By season’s end, Kubel had appeared in 128 games and garnered 418 at-bats, bouncing between designated hitter and left field.

Despite the shaky start to the year, he put up a solid .273/.335/.450 line with 13 home runs, 65 RBI, 31 doubles, and even managed to swipe five bases.

It appeared that he was well on his way back to the top.

In 2008, Kubel became the club’s permanent DH after Minnesota acquired left fielder Delmon Young from Tampa Bay in the offseason.

It was in that role that Kubel began to thrive. With less pressure on his knee from not playing the field he appeared in 141 games and received 463 at-bats.

Kubel made the most of those at-bats by posted a career-best .272/.335/.471 line with 20 home runs and 78 RBIs.

His big 2008, prompted the club to sign him to a two-year, $7.2 million deal that bought out his remaining arbitration years and contains a $5.25 million option for the 2011 campaign.

Kubel showed his gratitude for the investment by busting out in a big way in last season.

He set career-highs across the board by appearing in 146 games, tallying 578 at-bats and posting an imposing .300/.369/.539 line with 28 home runs, 35 doubles, and 103 runs batted in.

He was ranked among the top designated hitters in all of baseball last year. In fact, he was statistically neck-and-neck with Toronto’s Adam Lind for the best in all of baseball.

Kubel finished third in total runs behind Lind and Boston’s David Ortiz. He finished just behind Lind in nearly every other category including home runs, RBIs, doubles, total bases, batting average, on-base percentage, and slugging percentage.

Five years ago, it looked like Jason Kubel’s career was over before it had ever really begun.

Today, he’s finally reached the end of the long road back and can look forward.

And rumor has it the view is pretty good from the top.

Wednesday, November 18, 2009

Starting Five: A Look at the Contenders for the NL Cy Young Award

On Thursday afternoon the Baseball Writers Association of America will announce who they’ve voted as this year’s National League Cy Young Award winner.

Unlike the American League Cy Young, there is no single front-runner for the award.

Rather, there were many impressive performances in the NL this season, leading many to wonder who will be crowned the winner.

A compelling argument could be made for a number of different NL hurlers, but in the end only one will walk away with the hardware.

Here’s a quick look at the top candidates for the National League Cy Young.


Dan Haren – RHP – Arizona Diamondbacks

Starts: 33
Innings Pitched: 229.1
Wins: 14
ERA: 3.14
WHIP: 1.00
Strikeouts: 223
Run Support: 5.77

Season Review: In 2009, Dan Haren did what he always does, he dominated. The right-hander pushed over 200 innings and 30 starts for a fifth straight year.

All the while he posted his usual 200+ strikeouts, allowed very few walks, kept his ERA well-below the league average, and earned a third-straight trip to the All-Star Game.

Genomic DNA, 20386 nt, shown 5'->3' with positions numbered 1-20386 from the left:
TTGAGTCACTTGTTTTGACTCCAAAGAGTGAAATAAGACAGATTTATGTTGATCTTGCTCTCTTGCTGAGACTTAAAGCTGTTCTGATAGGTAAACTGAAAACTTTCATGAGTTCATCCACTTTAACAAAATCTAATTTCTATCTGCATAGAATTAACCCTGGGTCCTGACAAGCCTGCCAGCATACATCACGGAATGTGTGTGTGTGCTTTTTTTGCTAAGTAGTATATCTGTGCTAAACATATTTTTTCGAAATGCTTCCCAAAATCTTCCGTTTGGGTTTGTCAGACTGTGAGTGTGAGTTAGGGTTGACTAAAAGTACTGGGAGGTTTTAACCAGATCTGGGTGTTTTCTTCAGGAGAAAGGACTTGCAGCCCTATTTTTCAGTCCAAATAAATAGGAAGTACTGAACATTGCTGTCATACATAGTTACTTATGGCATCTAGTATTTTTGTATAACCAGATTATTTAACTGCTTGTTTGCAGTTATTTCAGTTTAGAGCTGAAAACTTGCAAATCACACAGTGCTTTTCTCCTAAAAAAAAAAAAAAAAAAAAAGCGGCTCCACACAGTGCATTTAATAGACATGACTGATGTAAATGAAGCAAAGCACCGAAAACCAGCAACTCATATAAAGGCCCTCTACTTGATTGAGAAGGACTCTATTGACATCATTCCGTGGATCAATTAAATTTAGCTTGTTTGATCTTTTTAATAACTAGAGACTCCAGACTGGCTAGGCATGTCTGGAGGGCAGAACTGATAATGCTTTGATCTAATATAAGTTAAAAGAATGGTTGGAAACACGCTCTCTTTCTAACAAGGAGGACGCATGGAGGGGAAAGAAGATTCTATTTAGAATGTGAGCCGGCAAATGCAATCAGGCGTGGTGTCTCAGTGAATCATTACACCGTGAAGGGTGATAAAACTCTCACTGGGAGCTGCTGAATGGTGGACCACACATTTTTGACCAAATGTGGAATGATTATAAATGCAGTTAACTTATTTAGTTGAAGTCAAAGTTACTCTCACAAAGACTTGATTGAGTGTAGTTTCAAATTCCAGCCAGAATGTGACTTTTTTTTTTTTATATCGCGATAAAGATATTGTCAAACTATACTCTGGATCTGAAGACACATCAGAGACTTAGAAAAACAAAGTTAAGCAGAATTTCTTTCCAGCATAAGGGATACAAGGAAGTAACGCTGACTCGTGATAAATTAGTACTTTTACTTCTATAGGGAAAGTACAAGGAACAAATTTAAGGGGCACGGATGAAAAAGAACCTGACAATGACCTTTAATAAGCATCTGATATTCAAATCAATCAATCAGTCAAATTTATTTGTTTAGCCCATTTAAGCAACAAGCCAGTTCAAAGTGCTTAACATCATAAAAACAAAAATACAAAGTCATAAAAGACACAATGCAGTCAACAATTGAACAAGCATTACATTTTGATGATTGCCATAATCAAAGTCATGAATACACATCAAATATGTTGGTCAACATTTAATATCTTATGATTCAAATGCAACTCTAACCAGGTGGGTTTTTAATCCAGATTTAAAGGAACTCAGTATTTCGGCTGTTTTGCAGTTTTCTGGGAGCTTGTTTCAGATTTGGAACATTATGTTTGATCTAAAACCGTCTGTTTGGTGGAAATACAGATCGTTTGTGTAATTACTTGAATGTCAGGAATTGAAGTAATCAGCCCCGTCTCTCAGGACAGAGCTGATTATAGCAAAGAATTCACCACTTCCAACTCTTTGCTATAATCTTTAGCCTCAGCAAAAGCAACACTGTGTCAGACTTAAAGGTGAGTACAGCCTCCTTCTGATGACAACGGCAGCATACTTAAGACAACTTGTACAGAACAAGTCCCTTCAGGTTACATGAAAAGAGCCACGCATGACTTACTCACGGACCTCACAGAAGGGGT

Haren did all of that while getting the least run support of any other Cy Young candidate.

In addition to all of the positives listed above, Haren continued another yearly tradition, the second-half fade.

Prior to the All-Star break, Haren was 9-5 with a 2.01 ERA, an astounding 0.81 WHIP and has an amazing 8.06 K/BB ratio.

After his mid-summer trip to St. Louis for the All-Star Game, Haren went 5-5 with a 4.62 ERA, a 1.26 WHIP and his K/BB ratio fell to 4.27.

Haren was, undoubtedly, the first-half Cy Young winner, but fell apart down the stretch.


Javier Vazquez – RHP – Atlanta Braves

Starts: 32
Innings Pitched: 219.1
Wins: 15
ERA: 2.87
WHIP: 1.03
Strikeouts: 238
Run Support: 6.44

Season Review: Vazquez, acquired last offseason, thrived in his return to the senior circuit. He posted the best ERA, WHIP, and K/BB ratio of his career.

His meager win total is largely a result of a serious lack of run support early in the season.

In June he put up his best statistical month of the season with a 1.98 ERA, a 0.89 WHIP, and a 5.57 K/BB ratio.

Despite those impressive numbers, Vazquez went 1-3 for the month as the Braves offense averaged 1.49 runs per start for him.

Given a more dynamic offense, he might have run away with the award.

On paper, there’s no reason why he doesn’t deserve it. Zack Greinke just proved that big win totals aren’t a prerequisite to taking home the coveted award.

It does seem, however, that Vazquez, 33, always flies under the radar despite being an annual lock for 200+ innings and 200+ strikeouts while always piling up double-digit wins.

His low-profile may be his worst enemy.


Adam Wainwright – RHP – St. Louis Cardinals

Starts: 34
Innings Pitched: 233
Wins: 19
ERA: 2.63
WHIP: 1.21
Strikeouts: 212
Run Support: 7.07

Season Review: Sometimes a pitcher is simply locked in and can be relatively untouchable. For most of 2009, Adam Wainwright was just that, locked in and virtually untouchable.

He’s shown flashes of brilliance in his short career, but 2009 was the season that the 28-year-old finally seemed to put it all together and became a legitimate ace.

Wainwright posted career bests in wins, ERA, starts, strikeouts, and total innings this season.